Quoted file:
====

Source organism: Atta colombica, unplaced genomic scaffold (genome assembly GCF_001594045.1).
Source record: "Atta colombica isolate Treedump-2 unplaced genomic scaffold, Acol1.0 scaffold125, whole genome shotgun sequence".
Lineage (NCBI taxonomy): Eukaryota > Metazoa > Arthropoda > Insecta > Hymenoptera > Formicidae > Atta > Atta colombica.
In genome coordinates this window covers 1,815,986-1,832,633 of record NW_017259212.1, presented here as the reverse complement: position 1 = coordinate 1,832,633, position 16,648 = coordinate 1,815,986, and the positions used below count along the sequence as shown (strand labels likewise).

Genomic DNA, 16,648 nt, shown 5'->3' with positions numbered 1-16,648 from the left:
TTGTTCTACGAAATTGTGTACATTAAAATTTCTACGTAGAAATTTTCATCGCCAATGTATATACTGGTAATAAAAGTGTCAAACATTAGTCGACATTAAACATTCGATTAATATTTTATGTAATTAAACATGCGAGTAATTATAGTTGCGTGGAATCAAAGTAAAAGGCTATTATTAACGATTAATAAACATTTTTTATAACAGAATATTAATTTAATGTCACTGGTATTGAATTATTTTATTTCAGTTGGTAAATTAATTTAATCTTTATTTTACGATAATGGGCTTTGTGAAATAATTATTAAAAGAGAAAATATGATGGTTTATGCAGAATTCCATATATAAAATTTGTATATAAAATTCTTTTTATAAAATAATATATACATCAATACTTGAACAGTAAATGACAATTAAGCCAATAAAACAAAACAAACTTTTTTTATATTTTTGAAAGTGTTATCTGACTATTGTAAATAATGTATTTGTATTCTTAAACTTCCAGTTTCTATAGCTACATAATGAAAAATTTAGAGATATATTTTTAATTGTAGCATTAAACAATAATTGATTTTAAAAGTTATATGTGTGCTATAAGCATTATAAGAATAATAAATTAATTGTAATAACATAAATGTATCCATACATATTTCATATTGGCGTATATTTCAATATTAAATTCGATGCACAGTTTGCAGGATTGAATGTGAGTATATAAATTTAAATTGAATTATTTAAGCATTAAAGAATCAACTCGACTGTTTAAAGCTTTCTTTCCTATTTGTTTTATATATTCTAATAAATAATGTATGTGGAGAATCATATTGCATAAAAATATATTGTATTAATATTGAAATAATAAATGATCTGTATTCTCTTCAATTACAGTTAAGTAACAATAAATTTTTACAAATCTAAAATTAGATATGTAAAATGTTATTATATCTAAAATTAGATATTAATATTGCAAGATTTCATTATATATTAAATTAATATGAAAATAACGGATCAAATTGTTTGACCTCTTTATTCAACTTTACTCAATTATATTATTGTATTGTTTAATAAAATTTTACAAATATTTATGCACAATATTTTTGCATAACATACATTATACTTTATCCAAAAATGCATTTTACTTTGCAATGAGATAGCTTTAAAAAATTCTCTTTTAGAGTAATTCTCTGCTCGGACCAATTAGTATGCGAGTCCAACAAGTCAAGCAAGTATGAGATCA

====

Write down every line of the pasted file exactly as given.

Source organism: Atta colombica, unplaced genomic scaffold (genome assembly GCF_001594045.1).
Source record: "Atta colombica isolate Treedump-2 unplaced genomic scaffold, Acol1.0 scaffold125, whole genome shotgun sequence".
Lineage (NCBI taxonomy): Eukaryota > Metazoa > Arthropoda > Insecta > Hymenoptera > Formicidae > Atta > Atta colombica.
In genome coordinates this window covers 1,815,986-1,832,633 of record NW_017259212.1, presented here as the reverse complement: position 1 = coordinate 1,832,633, position 16,648 = coordinate 1,815,986, and the positions used below count along the sequence as shown (strand labels likewise).

Genomic DNA, 16,648 nt, shown 5'->3' with positions numbered 1-16,648 from the left:
TTGTTCTACGAAATTGTGTACATTAAAATTTCTACGTAGAAATTTTCATCGCCAATGTATATACTGGTAATAAAAGTGTCAAACATTAGTCGACATTAAACATTCGATTAATATTTTATGTAATTAAACATGCGAGTAATTATAGTTGCGTGGAATCAAAGTAAAAGGCTATTATTAACGATTAATAAACATTTTTTATAACAGAATATTAATTTAATGTCACTGGTATTGAATTATTTTATTTCAGTTGGTAAATTAATTTAATCTTTATTTTACGATAATGGGCTTTGTGAAATAATTATTAAAAGAGAAAATATGATGGTTTATGCAGAATTCCATATATAAAATTTGTATATAAAATTCTTTTTATAAAATAATATATACATCAATACTTGAACAGTAAATGACAATTAAGCCAATAAAACAAAACAAACTTTTTTTATATTTTTGAAAGTGTTATCTGACTATTGTAAATAATGTATTTGTATTCTTAAACTTCCAGTTTCTATAGCTACATAATGAAAAATTTAGAGATATATTTTTAATTGTAGCATTAAACAATAATTGATTTTAAAAGTTATATGTGTGCTATAAGCATTATAAGAATAATAAATTAATTGTAATAACATAAATGTATCCATACATATTTCATATTGGCGTATATTTCAATATTAAATTCGATGCACAGTTTGCAGGATTGAATGTGAGTATATAAATTTAAATTGAATTATTTAAGCATTAAAGAATCAACTCGACTGTTTAAAGCTTTCTTTCCTATTTGTTTTATATATTCTAATAAATAATGTATGTGGAGAATCATATTGCATAAAAATATATTGTATTAATATTGAAATAATAAATGATCTGTATTCTCTTCAATTACAGTTAAGTAACAATAAATTTTTACAAATCTAAAATTAGATATGTAAAATGTTATTATATCTAAAATTAGATATTAATATTGCAAGATTTCATTATATATTAAATTAATATGAAAATAACGGATCAAATTGTTTGACCTCTTTATTCAACTTTACTCAATTATATTATTGTATTGTTTAATAAAATTTTACAAATATTTATGCACAATATTTTTGCATAACATACATTATACTTTATCCAAAAATGCATTTTACTTTGCAATGAGATAGCTTTAAAAAATTCTCTTTTAGAGTAATTCTCTGCTCGGACCAATTAGTATGCGAGTCCAACAAGTCAAGCAAGTATGAGATCA